Summer in southern India is a study in stark contrasts. The weather in Hyderabad in general right now is hot, the air heavy with fine grained sand dust but luckily not humid. Don’t think I could take the dustiness with the heaviness in the air at the same time, so there is something to be thankful for the mercies of the many gods and goddesses. The sun is left to burn in the clear blue sky in these plains.
What I adore the most in this early summer pre-Monsoon season are the trees and shrubs in glorious bloom. My absolute favourite of the many Indian trees is the Gul Mohr.
It is probalby the most striking of India’s ornamental trees. Each April this bare lonely looking tree that lines the roads in the driest of possible earth bursts into fiery red and orange blooms that cover the entire tree. The only other trees I’ve ever seen so full of blossoms are the ornamental cherry trees in some well taken care of parks in Canada. The contrast is so startling because I associate richly blooming trees with moisture and rain, whereas here they just burst into colour after a YEAR of drought. Not only is Mother Nature a magnificent painter but also full of sizzling hot surprises!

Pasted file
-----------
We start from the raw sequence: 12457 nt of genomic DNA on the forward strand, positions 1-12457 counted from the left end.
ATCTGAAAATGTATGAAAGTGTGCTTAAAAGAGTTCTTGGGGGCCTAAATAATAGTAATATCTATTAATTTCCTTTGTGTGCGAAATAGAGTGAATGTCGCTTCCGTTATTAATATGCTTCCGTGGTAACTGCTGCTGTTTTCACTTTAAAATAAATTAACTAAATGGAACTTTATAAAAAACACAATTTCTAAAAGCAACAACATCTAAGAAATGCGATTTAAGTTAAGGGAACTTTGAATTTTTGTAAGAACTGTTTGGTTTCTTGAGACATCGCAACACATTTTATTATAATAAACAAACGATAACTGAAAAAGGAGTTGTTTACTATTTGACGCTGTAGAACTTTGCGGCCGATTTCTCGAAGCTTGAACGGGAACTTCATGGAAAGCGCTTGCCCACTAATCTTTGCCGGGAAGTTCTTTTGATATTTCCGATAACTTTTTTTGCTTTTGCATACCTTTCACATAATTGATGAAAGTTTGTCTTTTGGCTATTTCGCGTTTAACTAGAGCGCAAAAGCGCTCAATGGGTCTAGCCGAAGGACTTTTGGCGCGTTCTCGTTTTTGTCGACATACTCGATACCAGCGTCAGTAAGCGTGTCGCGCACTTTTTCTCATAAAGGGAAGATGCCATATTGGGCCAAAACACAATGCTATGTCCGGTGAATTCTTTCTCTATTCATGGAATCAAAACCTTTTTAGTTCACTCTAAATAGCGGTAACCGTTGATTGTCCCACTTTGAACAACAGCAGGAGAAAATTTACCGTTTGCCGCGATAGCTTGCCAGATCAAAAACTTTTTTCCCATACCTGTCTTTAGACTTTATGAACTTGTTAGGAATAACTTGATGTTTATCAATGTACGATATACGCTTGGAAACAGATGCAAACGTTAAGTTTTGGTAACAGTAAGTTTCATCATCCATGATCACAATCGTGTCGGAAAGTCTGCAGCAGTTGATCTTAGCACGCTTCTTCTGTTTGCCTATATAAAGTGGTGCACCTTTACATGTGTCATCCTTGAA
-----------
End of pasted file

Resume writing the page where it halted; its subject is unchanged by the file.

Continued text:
Looking at the intensity of the red Gul Mohrs every day on my way to work wakes my senses and gives me a feeling of a totally different life force. We all need to experience this force as we go through the many ups and downs and sorrows and joys. I am reminded daily – in case I forget as so many of us do – of the need to preserve these treasures in places like southern India. The very city I now live in has already been totally transformed from a small by Indian standars town into this sprawling global-era mega city permanently under construction. The trees and shrubs are fighting for the same space with the office towers and parking garages.
It is almost as if the few green spaces that have been left here are showing their spirit of fighting back by setting themselves on fire once a year.